But there are also significant differences between both revolutions. While declining oil revenues after South Sudan’s (with 75% of oil revenues) independence and subsequent civil war from 2013, made it difficult for al-Bashir to maintain food and fuel subsidies;  Algeria’s Bouteflika – based on the country’s more bountiful oil and gas resources – was more successful at providing free education and healthcare, as well as housing and food subsidies. These social programmes effectively prevented Algeria – historically renowned as “the Mecca of Revolutionaries” – from becoming a domino during the 2011 Afro-Arab Spring. Sudan’s deteriorating economic situation resulted in the second highest inflation rate in the world (after Venezuela) at 70%, even as 65% of state spending went towards security. The recent decline in oil prices and reduction in food and housing subsidies also fuelled Algeria’s recent revolution.
While the National Liberation Front (FLN) has ruled in alliance with the military since Algeria’s independence in 1962, “people’s power” in Sudan toppled previous military regimes in 1964 and 1985. Having forced the creation of a power-sharing transitional government, civil society groups like the Sudanese Professionals Association (SPA) appear to have more leverage over their military brass hats than Algeria which has civic groups such as Mouwatana. Algeria’s secretive military-political-business complex – “le pouvoir”- still continues to call the shots, though cracks have began to appear in its ranks.
Despite the euphoria of the joyful revolutions in Sudan and Algeria – involving middle-class families, street-poets, “freedom trains”, and a festive mood akin to football matches with face-painted protesters – the outcome of the 2011 Afro-Arab Spring should give pause for sober reflection. Only in Tunisia was the “Jasmine Revolution” able to establish a fragile democracy. Egypt has returned to strongman rule under another military Pharaoh- Abdel Fattah al-Sisi – masquerading as a “born-again” democrat. Sisi is currently seeking to extend his rule by 15 years through a dubious referendum. The disastrous NATO “regime change” intervention that killed Muammar Qaddafi in 2011 left Libya anarchic and destabilised Mali, even as a Western-backed warlord, General Khalifa Haftar, is currently seeking to take control of Tripoli in a blood-soaked assault. Based on these cases, protesters in Sudan and Algeria must be careful that their revolutions do not start to devour their own children.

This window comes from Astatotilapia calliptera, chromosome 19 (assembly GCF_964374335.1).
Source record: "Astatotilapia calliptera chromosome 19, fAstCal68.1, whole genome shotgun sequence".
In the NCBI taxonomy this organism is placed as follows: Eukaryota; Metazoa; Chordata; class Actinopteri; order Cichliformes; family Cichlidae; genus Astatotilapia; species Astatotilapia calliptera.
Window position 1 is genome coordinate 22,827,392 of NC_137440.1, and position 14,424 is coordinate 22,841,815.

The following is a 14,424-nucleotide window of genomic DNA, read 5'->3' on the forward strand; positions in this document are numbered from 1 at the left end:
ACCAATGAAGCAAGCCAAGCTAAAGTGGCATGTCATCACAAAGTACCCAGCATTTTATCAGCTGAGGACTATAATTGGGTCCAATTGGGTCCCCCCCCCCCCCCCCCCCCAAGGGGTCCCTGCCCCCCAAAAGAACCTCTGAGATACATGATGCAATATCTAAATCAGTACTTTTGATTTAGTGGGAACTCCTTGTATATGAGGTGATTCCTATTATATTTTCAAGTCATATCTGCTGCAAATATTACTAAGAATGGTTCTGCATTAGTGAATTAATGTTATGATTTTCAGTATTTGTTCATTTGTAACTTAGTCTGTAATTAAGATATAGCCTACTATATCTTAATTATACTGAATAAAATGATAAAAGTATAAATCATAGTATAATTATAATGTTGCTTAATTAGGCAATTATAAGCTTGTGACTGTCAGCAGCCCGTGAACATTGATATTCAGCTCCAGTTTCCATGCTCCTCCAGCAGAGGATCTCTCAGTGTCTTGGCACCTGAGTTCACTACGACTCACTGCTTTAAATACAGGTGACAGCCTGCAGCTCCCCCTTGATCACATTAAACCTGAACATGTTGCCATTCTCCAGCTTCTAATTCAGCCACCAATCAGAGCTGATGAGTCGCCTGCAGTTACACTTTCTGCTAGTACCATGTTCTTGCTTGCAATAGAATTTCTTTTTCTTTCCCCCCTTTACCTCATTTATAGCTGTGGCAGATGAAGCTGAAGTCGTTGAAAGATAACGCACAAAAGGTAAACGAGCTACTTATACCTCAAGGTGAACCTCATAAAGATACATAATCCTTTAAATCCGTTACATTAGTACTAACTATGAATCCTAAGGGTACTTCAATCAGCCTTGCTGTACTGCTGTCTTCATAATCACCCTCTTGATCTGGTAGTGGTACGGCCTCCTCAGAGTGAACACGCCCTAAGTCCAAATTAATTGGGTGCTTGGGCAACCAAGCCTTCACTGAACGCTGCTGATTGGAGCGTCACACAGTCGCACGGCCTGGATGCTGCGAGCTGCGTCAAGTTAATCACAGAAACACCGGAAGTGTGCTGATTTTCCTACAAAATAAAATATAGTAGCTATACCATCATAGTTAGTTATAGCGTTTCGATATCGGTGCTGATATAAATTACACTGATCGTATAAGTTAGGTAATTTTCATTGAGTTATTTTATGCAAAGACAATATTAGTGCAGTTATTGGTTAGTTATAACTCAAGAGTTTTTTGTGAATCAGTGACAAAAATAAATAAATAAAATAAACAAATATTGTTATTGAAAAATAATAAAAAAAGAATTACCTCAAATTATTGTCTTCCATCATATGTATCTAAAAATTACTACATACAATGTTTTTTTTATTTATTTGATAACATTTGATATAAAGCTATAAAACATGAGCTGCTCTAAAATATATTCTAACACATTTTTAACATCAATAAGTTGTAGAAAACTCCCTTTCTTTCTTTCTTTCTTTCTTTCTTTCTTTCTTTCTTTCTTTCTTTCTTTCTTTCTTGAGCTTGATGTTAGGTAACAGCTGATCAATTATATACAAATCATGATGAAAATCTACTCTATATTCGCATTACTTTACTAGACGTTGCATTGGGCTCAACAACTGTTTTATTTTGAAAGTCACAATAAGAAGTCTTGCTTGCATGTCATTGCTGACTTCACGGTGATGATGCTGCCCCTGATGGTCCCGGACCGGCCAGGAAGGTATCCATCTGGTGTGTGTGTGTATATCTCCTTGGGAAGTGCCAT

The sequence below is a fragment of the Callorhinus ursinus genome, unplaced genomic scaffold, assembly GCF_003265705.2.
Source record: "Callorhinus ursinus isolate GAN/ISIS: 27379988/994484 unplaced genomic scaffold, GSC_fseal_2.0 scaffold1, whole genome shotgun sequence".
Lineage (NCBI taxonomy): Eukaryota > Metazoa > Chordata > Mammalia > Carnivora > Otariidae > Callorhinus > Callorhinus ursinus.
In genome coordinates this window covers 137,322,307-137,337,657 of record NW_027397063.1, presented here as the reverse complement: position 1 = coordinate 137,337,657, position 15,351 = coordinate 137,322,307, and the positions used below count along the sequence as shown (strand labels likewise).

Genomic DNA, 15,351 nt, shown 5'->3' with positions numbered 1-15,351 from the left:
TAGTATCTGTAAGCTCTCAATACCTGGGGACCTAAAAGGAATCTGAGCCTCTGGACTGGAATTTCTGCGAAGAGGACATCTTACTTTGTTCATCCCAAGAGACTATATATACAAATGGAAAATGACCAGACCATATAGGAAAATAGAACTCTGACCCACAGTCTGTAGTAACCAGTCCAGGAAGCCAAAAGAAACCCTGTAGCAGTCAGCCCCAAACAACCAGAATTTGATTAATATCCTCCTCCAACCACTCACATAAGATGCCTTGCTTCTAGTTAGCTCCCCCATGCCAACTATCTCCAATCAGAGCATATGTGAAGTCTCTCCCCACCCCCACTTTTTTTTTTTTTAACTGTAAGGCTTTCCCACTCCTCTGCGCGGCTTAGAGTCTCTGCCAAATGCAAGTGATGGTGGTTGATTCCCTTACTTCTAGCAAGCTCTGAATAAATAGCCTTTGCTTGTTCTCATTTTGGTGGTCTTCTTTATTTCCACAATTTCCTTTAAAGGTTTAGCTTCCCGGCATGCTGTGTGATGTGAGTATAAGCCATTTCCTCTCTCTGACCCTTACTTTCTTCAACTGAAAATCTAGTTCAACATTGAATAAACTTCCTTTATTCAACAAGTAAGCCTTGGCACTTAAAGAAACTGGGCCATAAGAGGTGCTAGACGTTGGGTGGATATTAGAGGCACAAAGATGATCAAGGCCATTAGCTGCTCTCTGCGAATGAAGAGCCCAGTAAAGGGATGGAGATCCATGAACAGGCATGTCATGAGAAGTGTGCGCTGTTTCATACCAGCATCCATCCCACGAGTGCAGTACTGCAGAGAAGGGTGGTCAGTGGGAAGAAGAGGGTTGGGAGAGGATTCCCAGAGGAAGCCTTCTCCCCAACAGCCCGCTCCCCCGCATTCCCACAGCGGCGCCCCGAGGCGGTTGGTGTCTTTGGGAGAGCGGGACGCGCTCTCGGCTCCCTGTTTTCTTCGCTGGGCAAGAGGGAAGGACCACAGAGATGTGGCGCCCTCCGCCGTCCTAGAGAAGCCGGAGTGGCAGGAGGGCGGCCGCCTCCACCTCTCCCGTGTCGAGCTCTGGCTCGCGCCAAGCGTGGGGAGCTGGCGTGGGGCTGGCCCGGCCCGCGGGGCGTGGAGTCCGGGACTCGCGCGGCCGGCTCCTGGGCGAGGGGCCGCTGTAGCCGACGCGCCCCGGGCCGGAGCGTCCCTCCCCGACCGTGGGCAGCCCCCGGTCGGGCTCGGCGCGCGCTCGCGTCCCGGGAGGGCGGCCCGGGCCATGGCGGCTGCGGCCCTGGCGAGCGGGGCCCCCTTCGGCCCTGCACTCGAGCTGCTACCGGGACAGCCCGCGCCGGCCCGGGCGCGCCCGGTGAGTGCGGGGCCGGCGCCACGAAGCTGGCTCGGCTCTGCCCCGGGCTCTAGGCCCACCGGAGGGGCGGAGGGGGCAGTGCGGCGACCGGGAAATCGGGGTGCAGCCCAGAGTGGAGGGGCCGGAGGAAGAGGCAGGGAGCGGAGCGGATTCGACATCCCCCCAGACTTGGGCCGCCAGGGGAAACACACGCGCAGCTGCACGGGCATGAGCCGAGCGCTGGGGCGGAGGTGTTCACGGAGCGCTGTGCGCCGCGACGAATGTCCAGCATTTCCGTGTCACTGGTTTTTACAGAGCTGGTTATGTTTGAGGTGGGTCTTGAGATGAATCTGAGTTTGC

Further afield, these revolutions should also be causing sleepless nights for long-ruling autocrats in Cameroon, Chad, Uganda, and Rwanda, as well as ruling dynasties in Equatorial Guinea and Gabon. The dangerous cocktail of unaccountable, tyrannical rule; millions of unemployed youths; grinding poverty; and a failure to meet socio-economic needs that triggered these Afro-Arab revolutions, is ubiquitous across the continent, including in Nigeria which has the highest number of poor people in the world. Africans will have to watch closely whether “the Men on Horseback” – the military – stay in their barracks, or heed the call of the “African Street” for revolutionary change. The continent’s inhabitants may be as likely to hear the sound of the muezzin calling the Faithful to prayer, as the military urging them to “Stay by their Radios.”
•Adebajo is Director, University of Johannesburg’s Institute for Pan-African Thought and Conversation, South Africa.